Water makes up nearly three-fourths of the Earth’s surface and is the most abundant substance on the face of the Earth. Yet as common as it is, water is also the most precious substance on our planet. Contradiction? Not when you think about how much of the Earth’s water is really available for humans: Scientists estimate that less than 1% of water is available for human use. The oceans are made up of more than 97% of the water on earth, while glaciers lock up another 2% of the earth’s water. Of the 1% available for human use, half lies a half-mile below the surface of the earth, out of the reach of man. The remaining water supply is in rivers, lakes and groundwater.
The never-ending worldwide process of water circulation from clouds to land and back to the ocean is called the water cycle, or hydrologic cycle.
Humans interrupt that cycle by bringing water into our homes, schools and cities.
Almost no new water is created in nature. The earth’s water is millions of years old, or older, and is constantly being recycled. We’ve been using the same water since the beginning of time!
In desert areas, like Phoenix, precipitation is limited. All plants and animals must adapt themselves to the environment in which they live.
Desert animals and plants adapt to the stresses of limited moisture and intense radiation from the sun. They have developed ways to conserve, store and gather water, as well as to protect themselves from the sun’s rays:
The saguaro cactus is capable of accordion-like contraction and expansion for water storage. It takes approximately 50 years for a saguaro to produce flowers and approximately 70 years to grow arms.
The ocotillo is a large, thorny shrub that has long, whip-like stems. To reduce water loss, its leaves fall off when conditions are dry. New leaves will grow after a rain. It has medium-sized leaves which have less surface area for evaporation.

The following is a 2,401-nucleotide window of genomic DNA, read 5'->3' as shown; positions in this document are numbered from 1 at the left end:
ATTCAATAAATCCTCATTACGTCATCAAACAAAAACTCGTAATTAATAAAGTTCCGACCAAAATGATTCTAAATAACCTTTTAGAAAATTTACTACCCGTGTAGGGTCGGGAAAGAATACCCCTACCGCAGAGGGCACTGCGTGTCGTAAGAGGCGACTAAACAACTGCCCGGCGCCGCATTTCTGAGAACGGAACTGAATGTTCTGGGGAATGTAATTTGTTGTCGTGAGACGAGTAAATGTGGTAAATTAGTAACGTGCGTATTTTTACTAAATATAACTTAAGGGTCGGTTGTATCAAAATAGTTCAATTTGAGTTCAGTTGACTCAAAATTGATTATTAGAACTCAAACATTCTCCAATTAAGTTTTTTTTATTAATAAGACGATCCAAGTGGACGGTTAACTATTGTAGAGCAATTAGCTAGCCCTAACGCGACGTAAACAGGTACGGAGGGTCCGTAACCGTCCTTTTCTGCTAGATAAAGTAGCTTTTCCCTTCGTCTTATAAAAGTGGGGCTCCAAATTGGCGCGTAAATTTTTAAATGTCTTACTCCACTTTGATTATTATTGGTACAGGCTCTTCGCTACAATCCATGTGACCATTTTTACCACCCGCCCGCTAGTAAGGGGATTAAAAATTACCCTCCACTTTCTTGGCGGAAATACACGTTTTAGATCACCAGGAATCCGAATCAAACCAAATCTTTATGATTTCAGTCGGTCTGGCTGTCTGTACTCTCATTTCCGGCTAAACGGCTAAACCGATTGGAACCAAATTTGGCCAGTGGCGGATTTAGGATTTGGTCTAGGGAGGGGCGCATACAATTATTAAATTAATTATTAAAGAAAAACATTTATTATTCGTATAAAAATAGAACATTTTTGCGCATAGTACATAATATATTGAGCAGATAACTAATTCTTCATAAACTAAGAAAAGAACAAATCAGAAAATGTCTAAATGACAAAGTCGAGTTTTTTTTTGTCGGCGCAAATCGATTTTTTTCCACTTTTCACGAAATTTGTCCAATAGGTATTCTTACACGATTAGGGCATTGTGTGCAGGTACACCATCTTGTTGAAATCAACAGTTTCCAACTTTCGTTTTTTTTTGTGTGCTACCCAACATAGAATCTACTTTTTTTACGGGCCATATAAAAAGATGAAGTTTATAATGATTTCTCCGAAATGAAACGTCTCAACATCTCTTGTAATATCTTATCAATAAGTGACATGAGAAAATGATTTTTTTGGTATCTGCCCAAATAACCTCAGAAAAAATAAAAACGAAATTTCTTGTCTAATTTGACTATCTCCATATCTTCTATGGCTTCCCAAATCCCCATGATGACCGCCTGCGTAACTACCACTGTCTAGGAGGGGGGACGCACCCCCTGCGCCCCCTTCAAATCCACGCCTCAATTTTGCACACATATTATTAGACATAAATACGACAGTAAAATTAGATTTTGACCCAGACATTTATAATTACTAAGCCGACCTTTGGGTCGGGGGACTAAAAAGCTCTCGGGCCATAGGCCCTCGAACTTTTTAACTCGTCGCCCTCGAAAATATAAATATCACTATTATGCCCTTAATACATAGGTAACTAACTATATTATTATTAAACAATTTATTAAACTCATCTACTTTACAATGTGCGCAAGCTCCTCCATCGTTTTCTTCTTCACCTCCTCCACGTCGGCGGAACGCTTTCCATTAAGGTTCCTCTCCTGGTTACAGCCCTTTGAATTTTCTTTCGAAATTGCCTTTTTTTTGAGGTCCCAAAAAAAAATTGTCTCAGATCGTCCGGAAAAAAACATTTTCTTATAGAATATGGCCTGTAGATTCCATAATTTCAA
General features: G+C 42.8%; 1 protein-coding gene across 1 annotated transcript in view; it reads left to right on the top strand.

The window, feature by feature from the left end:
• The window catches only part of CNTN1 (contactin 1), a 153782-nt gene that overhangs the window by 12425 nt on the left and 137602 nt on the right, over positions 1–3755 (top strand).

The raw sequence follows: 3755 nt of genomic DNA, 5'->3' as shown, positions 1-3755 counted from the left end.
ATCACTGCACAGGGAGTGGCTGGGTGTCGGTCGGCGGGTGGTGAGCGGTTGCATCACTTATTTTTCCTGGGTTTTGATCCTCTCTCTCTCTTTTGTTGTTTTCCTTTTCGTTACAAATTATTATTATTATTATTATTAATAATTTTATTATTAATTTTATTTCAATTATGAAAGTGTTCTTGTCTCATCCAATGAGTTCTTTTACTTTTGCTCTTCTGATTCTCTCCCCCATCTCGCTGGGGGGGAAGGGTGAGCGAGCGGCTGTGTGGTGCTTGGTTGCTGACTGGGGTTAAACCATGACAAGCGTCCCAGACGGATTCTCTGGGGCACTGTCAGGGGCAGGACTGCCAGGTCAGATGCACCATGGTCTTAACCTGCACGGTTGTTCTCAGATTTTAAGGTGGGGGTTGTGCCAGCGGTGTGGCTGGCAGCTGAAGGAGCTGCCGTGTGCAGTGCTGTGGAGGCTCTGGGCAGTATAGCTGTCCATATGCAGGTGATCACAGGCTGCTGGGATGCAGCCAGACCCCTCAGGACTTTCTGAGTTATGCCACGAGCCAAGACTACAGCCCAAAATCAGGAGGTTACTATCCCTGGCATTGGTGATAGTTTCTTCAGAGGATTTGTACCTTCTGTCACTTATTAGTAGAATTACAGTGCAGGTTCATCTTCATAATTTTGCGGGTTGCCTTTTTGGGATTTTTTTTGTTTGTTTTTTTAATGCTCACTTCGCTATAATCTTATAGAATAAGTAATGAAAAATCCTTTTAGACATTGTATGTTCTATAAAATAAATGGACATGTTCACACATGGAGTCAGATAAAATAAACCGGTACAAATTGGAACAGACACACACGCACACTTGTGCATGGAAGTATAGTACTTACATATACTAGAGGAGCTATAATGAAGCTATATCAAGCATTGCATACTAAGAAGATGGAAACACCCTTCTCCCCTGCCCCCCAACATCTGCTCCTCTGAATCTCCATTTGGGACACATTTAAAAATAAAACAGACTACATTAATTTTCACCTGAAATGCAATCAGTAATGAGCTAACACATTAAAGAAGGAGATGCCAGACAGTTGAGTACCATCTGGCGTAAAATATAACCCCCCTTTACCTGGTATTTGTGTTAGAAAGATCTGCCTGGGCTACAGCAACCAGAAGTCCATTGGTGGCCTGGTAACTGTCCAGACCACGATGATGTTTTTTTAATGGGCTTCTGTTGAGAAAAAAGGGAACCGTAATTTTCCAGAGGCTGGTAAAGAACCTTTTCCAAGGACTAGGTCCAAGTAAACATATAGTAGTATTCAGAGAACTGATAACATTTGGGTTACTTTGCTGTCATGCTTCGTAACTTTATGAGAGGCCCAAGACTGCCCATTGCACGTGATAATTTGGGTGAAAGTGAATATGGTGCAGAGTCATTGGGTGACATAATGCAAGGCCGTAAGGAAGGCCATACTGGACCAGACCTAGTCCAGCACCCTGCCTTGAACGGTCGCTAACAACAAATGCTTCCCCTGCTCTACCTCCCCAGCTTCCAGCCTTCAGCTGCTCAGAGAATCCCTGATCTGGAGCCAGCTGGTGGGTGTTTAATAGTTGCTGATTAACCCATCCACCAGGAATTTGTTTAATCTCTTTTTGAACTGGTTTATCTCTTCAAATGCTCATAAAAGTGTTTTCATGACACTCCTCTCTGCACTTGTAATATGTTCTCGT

An evergreen shrub with small, resinous leaves, the creosote plant has both a taproot for deep-water absorption and shallow roots to help it absorb water quickly during sporadic rainfall. Small, waxy leaves help to seal in moisture.
The kangaroo rat is unique since it can live without drinking water. It gets water from a diet of dried seeds. Urine is concentrated, thereby conserving water. They burrow beneath vegetation during the hottest part of the day; since they don’t sweat or pant, they don’t lose water through perspiration.
The desert tortoise lives in underground burrows that are warm in winter and cool in summer. While estivating (the summer version of hibernating) in the summer, it lives off the fat stored in its body. This tortoise only drinks during rains and stores urine in its large bladder.
People have occupied the Sonoran desert for at least 15,000 years. While plants and animals have certain characteristics which help them to survive in the desert, humans were not designed for desert life. Instead, they attempt to modify their environment to cope with the problems of limited water and hot temperatures.
SRP has brought water to desert dwellers by building a series of six reservoirs on the Salt and Verde Rivers, and 1,230 miles of canals and ditches. The reservoirs capture and store rainfall and snowmelt from the 13,000 square mile watershed.
Because of the limited supply of water in the desert, SRP must manage the water carefully to make sure there is enough:
Only 5% of the precipitation that falls on the Salt and Verde watershed ends up in the SRP lakes.
SRP lakes hold more than 2 million acre-feet of water. This is about a two-year supply.
Approximately 125,000 acre-feet of water are lost each year to evaporation and seepage.